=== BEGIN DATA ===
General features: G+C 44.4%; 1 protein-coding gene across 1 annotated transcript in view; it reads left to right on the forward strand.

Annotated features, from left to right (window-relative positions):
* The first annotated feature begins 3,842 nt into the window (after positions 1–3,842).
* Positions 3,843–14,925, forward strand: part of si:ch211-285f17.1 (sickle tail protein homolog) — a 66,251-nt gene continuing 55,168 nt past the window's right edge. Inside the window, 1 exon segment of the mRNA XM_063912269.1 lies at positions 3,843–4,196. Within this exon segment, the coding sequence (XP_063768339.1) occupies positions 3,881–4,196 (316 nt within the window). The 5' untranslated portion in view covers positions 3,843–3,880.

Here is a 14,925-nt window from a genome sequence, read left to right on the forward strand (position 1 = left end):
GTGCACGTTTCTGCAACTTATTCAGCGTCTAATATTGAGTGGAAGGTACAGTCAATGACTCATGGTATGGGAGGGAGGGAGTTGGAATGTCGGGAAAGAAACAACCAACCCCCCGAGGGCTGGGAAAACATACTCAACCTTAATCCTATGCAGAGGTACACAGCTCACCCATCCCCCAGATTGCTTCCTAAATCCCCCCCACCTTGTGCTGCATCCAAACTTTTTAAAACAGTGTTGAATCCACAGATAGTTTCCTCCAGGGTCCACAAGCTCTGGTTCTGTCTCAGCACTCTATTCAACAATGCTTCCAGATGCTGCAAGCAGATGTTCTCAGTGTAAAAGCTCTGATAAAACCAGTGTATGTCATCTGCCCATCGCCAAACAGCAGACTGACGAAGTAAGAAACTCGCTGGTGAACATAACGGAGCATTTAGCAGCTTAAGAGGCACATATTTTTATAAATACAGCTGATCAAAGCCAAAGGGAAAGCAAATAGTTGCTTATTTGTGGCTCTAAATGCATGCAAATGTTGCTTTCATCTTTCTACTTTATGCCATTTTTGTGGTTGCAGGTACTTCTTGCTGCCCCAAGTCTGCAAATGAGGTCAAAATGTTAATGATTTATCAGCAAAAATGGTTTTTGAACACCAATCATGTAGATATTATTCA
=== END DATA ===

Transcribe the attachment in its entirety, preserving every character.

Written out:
General features: G+C 44.4%; 1 protein-coding gene across 1 annotated transcript in view; it reads left to right on the forward strand.

Annotated features, from left to right (window-relative positions):
* The first annotated feature begins 3,842 nt into the window (after positions 1–3,842).
* Positions 3,843–14,925, forward strand: part of si:ch211-285f17.1 (sickle tail protein homolog) — a 66,251-nt gene continuing 55,168 nt past the window's right edge. Inside the window, 1 exon segment of the mRNA XM_063912269.1 lies at positions 3,843–4,196. Within this exon segment, the coding sequence (XP_063768339.1) occupies positions 3,881–4,196 (316 nt within the window). The 5' untranslated portion in view covers positions 3,843–3,880.

Here is a 14,925-nt window from a genome sequence, read left to right on the forward strand (position 1 = left end):
GTGCACGTTTCTGCAACTTATTCAGCGTCTAATATTGAGTGGAAGGTACAGTCAATGACTCATGGTATGGGAGGGAGGGAGTTGGAATGTCGGGAAAGAAACAACCAACCCCCCGAGGGCTGGGAAAACATACTCAACCTTAATCCTATGCAGAGGTACACAGCTCACCCATCCCCCAGATTGCTTCCTAAATCCCCCCCACCTTGTGCTGCATCCAAACTTTTTAAAACAGTGTTGAATCCACAGATAGTTTCCTCCAGGGTCCACAAGCTCTGGTTCTGTCTCAGCACTCTATTCAACAATGCTTCCAGATGCTGCAAGCAGATGTTCTCAGTGTAAAAGCTCTGATAAAACCAGTGTATGTCATCTGCCCATCGCCAAACAGCAGACTGACGAAGTAAGAAACTCGCTGGTGAACATAACGGAGCATTTAGCAGCTTAAGAGGCACATATTTTTATAAATACAGCTGATCAAAGCCAAAGGGAAAGCAAATAGTTGCTTATTTGTGGCTCTAAATGCATGCAAATGTTGCTTTCATCTTTCTACTTTATGCCATTTTTGTGGTTGCAGGTACTTCTTGCTGCCCCAAGTCTGCAAATGAGGTCAAAATGTTAATGATTTATCAGCAAAAATGGTTTTTGAACACCAATCATGTAGATATTATTCA